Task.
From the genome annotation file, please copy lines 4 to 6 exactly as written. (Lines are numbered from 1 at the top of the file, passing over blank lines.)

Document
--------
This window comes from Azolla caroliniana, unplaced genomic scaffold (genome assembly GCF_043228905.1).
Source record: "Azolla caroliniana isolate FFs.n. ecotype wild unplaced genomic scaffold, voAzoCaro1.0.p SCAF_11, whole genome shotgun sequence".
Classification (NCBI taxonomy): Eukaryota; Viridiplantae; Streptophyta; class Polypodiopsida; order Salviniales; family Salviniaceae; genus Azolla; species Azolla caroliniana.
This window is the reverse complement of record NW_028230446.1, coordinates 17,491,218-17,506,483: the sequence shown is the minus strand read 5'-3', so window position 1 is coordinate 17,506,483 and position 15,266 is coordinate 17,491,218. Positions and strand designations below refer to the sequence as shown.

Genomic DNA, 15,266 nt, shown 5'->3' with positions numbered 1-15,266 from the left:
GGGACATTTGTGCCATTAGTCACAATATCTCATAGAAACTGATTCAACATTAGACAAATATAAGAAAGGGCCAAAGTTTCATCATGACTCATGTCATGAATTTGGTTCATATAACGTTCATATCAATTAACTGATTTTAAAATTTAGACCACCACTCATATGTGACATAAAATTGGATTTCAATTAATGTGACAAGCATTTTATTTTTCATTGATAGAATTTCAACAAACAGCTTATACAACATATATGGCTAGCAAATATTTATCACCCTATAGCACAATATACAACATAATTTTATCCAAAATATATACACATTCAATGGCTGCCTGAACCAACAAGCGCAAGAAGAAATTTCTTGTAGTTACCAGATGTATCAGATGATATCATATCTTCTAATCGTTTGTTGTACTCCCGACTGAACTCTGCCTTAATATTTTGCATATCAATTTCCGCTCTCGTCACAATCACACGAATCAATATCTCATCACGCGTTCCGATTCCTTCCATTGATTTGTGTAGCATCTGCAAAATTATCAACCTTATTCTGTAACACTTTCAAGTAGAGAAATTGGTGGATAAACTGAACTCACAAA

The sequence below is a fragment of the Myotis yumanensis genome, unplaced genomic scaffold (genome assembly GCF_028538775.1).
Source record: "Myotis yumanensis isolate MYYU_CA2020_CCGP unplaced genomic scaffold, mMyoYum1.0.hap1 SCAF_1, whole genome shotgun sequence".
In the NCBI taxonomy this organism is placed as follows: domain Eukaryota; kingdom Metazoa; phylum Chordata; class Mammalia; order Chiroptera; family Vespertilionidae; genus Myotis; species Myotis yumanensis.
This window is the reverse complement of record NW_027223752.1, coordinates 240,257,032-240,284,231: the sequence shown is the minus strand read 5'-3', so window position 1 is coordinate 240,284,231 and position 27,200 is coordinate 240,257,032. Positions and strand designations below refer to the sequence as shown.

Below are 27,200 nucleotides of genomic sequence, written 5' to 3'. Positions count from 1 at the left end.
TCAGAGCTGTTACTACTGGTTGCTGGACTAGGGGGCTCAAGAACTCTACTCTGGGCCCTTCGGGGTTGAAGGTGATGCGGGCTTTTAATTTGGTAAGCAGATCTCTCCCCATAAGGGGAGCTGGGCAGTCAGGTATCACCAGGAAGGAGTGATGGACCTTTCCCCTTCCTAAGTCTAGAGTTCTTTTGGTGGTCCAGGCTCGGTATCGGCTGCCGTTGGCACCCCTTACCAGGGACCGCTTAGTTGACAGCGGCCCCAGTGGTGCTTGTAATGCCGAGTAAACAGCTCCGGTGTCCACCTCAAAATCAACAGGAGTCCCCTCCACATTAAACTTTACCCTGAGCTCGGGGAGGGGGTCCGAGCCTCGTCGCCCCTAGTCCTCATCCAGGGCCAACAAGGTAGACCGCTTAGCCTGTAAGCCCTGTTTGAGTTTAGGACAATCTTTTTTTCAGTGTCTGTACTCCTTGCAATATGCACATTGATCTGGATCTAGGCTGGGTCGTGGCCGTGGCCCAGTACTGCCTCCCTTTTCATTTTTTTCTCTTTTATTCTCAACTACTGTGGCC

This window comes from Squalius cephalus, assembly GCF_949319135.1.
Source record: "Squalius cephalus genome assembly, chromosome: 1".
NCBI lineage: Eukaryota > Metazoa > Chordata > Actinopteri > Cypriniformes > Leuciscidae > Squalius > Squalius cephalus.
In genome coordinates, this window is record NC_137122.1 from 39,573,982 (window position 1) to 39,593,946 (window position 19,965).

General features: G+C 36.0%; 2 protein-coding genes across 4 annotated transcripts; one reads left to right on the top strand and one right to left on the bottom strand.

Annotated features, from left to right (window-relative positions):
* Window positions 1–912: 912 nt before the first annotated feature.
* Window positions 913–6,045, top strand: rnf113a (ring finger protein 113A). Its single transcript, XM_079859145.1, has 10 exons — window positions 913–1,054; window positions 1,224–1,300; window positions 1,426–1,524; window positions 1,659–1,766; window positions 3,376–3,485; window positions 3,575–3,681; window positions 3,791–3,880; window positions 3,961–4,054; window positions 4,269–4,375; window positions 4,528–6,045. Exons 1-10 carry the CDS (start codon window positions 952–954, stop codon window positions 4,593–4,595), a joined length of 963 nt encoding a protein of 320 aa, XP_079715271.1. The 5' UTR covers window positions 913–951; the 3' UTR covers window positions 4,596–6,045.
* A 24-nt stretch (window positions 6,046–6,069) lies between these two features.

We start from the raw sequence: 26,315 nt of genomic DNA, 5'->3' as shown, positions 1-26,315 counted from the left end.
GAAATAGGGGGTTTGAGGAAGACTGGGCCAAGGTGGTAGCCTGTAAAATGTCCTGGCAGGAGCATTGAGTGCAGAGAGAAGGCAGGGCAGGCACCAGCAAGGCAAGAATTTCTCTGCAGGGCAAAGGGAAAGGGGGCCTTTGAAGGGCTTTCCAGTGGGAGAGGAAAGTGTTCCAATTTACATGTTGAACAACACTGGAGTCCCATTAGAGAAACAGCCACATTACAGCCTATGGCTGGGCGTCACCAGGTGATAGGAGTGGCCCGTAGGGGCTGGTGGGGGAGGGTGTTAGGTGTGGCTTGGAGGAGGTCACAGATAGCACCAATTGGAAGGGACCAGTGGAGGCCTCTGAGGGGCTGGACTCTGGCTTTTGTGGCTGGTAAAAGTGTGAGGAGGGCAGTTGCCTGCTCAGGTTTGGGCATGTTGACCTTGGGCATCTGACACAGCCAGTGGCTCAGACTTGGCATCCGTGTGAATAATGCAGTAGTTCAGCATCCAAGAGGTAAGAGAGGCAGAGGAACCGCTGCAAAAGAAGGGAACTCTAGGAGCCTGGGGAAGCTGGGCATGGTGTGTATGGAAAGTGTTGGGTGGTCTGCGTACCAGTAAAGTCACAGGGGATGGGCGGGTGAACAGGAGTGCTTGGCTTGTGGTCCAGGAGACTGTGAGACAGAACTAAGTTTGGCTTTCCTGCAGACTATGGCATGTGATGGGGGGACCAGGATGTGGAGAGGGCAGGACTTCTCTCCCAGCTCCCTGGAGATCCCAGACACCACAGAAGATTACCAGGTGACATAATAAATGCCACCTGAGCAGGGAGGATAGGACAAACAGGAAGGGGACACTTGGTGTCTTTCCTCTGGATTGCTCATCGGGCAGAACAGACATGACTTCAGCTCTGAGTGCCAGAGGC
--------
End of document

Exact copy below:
This window is the reverse complement of record NW_028230446.1, coordinates 17,491,218-17,506,483: the sequence shown is the minus strand read 5'-3', so window position 1 is coordinate 17,506,483 and position 15,266 is coordinate 17,491,218. Positions and strand designations below refer to the sequence as shown.

Genomic DNA, 15,266 nt, shown 5'->3' with positions numbered 1-15,266 from the left:
GGGACATTTGTGCCATTAGTCACAATATCTCATAGAAACTGATTCAACATTAGACAAATATAAGAAAGGGCCAAAGTTTCATCATGACTCATGTCATGAATTTGGTTCATATAACGTTCATATCAATTAACTGATTTTAAAATTTAGACCACCACTCATATGTGACATAAAATTGGATTTCAATTAATGTGACAAGCATTTTATTTTTCATTGATAGAATTTCAACAAACAGCTTATACAACATATATGGCTAGCAAATATTTATCACCCTATAGCACAATATACAACATAATTTTATCCAAAATATATACACATTCAATGGCTGCCTGAACCAACAAGCGCAAGAAGAAATTTCTTGTAGTTACCAGATGTATCAGATGATATCATATCTTCTAATCGTTTGTTGTACTCCCGACTGAACTCTGCCTTAATATTTTGCATATCAATTTCCGCTCTCGTCACAATCACACGAATCAATATCTCATCACGCGTTCCGATTCCTTCCATTGATTTGTGTAGCATCTGCAAAATTATCAACCTTATTCTGTAACACTTTCAAGTAGAGAAATTGGTGGATAAACTGAACTCACAAA